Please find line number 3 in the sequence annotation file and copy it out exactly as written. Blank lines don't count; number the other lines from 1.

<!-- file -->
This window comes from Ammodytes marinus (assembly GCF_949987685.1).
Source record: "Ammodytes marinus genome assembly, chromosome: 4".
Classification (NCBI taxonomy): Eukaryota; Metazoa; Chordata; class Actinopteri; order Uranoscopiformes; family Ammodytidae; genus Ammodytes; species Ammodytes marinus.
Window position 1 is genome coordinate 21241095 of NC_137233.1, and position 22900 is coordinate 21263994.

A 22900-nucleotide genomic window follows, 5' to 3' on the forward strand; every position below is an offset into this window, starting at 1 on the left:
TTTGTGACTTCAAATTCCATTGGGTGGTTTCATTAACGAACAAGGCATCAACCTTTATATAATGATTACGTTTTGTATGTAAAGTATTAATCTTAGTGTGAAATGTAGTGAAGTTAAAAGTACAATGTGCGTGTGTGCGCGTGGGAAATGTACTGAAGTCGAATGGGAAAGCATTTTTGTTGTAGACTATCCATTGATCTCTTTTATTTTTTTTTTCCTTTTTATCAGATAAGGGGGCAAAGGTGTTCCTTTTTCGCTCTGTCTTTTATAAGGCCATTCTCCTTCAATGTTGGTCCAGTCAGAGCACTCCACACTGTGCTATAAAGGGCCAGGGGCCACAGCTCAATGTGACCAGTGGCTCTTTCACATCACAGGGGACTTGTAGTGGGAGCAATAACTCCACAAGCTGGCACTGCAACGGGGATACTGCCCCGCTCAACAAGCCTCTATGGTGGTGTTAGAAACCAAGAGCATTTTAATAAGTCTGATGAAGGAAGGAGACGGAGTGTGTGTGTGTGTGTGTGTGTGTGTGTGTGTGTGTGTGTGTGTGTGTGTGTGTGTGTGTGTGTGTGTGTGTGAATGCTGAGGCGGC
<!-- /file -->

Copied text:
Classification (NCBI taxonomy): Eukaryota; Metazoa; Chordata; class Actinopteri; order Uranoscopiformes; family Ammodytidae; genus Ammodytes; species Ammodytes marinus.